One October at Oklahoma State University, proud I made it to class early, I walked smiling up to the professor and some students and asked what they were discussing. Food porn. Immediately, I knew I had walked into the wrong conversation; I awkwardly excused myself. At the end of October the situation happened again. I overheard some of my fellow students discussing the Saw movie series as a new genera torture porn. At this point, I no longer knew the proper use of the term porn. I thought porn described “adult” content and movies only. I was wrong.  A commercial for an enticing pizza, leisurely spinning around until its full reveal, with a hand grasping for a slice and disembodied baritone exclaiming, “oh, yeah!,” that’s food porn (think every Reese’s commercial during Halloween). The term porn no longer denotates or connotes anything sexuality explicit; porn now describes the superlative of enjoyment.

The new definition of porn changes the connotation of porn from a deviant behavior to a norm. Originally, the term porn was transliterated from the Greek, pornéros. Pornéros means evil. The Greek term carries with it a connotation of malicious behavior. Up until recently, the connotation of porn has followed its literal meaning— evil deviant behavior. This is no longer the case. Now even Christians are using the term with a positive meaning. The shift in definition rides upon the wings of the relatively new access to pornography. The old anecdote of sneaking into an errant father’s sock drawer for a secretive glance at his Playboy is now antiquated. What was spoken of in hushed tones now finds itself played for laughs in family television programs.

The United States is currently debating the positives and negatives of porn and pornography. Some states (Utah, Virginia, South Dakota, Tennessee, Arkansas) have begun to treat excessive viewing of pornography as an addiction. While modern psychology does not yet agree on whether porn is addictive, Zitzman and Butler (2009) concluded, “the detached, objectifying, exploitive sexuality of pornography directly impacts attachment trust, eroding any safe expectation of one’s partner being faithfully for the other.”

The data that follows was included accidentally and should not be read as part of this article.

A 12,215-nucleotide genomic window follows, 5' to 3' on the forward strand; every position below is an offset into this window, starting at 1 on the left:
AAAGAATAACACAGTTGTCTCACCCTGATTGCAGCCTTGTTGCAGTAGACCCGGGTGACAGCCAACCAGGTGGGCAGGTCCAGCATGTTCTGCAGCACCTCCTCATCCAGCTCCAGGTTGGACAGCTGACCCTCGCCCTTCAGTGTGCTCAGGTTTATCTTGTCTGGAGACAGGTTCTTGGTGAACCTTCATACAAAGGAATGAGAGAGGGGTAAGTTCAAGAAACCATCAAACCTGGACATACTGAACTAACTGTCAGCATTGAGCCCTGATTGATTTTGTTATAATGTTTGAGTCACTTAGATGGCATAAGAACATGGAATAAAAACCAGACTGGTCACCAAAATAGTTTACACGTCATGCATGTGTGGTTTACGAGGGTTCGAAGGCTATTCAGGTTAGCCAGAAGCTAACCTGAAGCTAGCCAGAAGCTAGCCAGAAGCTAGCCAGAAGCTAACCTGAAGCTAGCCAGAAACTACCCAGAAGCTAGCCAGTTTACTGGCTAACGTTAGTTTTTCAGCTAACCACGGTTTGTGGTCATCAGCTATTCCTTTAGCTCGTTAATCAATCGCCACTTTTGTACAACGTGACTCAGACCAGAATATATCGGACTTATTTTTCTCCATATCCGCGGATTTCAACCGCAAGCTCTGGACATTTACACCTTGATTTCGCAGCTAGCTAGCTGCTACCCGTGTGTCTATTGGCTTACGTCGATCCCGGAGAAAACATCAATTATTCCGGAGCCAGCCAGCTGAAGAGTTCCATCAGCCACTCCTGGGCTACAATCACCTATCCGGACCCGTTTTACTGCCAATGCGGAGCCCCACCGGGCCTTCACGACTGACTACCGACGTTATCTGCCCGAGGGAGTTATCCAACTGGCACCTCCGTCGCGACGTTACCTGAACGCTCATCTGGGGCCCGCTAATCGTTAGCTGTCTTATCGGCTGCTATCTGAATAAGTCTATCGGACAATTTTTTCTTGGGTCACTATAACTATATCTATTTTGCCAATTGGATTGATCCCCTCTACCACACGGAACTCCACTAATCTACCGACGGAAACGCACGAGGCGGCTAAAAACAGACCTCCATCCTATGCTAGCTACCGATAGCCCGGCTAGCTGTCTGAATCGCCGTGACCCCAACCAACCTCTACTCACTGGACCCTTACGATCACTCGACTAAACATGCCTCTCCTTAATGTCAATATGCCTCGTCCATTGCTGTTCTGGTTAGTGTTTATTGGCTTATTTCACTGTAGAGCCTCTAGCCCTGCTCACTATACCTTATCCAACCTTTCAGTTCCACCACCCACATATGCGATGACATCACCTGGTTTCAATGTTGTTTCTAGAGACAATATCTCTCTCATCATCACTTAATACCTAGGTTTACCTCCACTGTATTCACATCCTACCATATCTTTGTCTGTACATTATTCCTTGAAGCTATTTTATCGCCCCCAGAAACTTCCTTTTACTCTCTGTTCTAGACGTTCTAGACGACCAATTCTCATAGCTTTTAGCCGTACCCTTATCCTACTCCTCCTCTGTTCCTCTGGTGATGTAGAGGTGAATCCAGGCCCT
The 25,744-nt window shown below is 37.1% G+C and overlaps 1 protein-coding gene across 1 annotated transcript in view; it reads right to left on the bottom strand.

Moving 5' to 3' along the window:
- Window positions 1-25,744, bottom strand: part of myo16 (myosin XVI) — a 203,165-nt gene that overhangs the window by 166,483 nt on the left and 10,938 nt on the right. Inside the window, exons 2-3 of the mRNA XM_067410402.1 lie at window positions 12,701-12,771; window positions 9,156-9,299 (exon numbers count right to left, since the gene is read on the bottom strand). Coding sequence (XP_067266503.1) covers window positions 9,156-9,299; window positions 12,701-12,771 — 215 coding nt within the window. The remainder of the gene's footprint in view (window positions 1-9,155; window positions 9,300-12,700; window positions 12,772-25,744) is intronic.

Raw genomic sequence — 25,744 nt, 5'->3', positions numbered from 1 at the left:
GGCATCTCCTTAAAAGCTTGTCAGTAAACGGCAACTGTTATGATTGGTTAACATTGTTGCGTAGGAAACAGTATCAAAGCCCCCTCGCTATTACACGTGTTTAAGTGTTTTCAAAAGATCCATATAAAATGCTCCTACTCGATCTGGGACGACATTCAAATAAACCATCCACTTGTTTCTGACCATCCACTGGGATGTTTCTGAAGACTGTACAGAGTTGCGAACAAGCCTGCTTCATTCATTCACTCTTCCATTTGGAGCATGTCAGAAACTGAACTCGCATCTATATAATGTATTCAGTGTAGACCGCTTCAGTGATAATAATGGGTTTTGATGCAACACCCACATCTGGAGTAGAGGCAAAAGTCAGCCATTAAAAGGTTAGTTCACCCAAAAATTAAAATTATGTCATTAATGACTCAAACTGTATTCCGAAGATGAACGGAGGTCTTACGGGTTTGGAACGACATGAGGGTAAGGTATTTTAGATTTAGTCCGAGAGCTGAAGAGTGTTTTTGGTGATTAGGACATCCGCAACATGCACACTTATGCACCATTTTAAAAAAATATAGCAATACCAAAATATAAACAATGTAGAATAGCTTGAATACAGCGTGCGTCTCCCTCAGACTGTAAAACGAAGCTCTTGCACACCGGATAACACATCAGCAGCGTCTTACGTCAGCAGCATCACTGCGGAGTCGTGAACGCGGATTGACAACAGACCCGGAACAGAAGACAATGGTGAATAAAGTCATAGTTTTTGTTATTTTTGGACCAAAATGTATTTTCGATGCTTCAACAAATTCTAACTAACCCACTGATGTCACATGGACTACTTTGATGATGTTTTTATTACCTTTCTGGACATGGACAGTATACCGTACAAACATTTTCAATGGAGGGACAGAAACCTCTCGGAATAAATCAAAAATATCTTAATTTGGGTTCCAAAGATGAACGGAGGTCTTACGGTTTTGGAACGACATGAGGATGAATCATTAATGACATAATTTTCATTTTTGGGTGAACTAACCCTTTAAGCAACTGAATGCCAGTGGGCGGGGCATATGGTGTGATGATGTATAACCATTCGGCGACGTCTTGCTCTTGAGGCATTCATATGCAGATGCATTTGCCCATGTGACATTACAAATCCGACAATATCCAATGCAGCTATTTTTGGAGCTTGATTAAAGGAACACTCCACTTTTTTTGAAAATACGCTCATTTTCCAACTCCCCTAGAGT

Zitzman and Butler help illuminate my point. Porn indulges in an imaginary world and brings harm to the real one. As we increasingly use porn to describe our food, movies, sports, and general pleasures, we are ultimately approving of overindulging in the realm of imagination—enjoying a detached, objectifying, self-indulgent, and exploitive fiction. Porn as a superlative of pleasure replaces societies attention to true virtue with an addiction to the fictional. We no longer recognize the boundaries between the real and unreal. Once our minds have had their fill of sensuality, we are left with what we have in reality—nothing.

What porn promises is a superlative. It delivers nothing. At best the only thing a porn saturated culture can do is continue to push the boundaries of its own fiction, an attempt to find greater gratification. Food porn presses food beyond the necessity into gluttony. The boundaries press forward, but the fiction remains hollow. Christians, better than anyone, umderstand the fleeting nature of pleasure.

Consider Mel Gibson’s The Passion of the Christ. The Passion of the Christ was incredibly graphic, but no one described its genera as torture porn. The allure of porn’s fiction and pleasure died at the cross. Jesus’s death was not imaginary. We receive no sensual gratification from it. The cross exposes the emptiness of earthly pleasure; it reveals man’s pleasures as grotesque. A porn saturated culture counsels us to feed the hunger of our hearts with imaginary sustenance. Just as playmobile food feeds no one, so a porn saturated culture cannot satisfy. “For apart from [God] who can eat and who can find enjoyment?” (Ecc 2:25). 

We need to mature beyond our porn culture a moratorium on our fascination with imaginary and vain pleasures, realizing “mature content” is not mature. Our society must stop using the word porn with positive connotations (food porn, music porn, etc.). For the well-being of our relationships, we need to regard porn as the lowest evil to be shunned, not a superlative to be enjoyed. Instead of taking pleasure from the fictional dismemberment of people into the individual parts desired, we ought to enjoy dwelling together, loving holistically. If we would finally uncover our fascination with food porn, then only the hideous nature of gluttony would stand naked before us. 

Contributing author: Sean Wegener, Pastor Summerville First Baptist Married to Danielle, father of three, PhD student at SWBTS, MDiv 2012 SWBTS, BA Theatre OSU.

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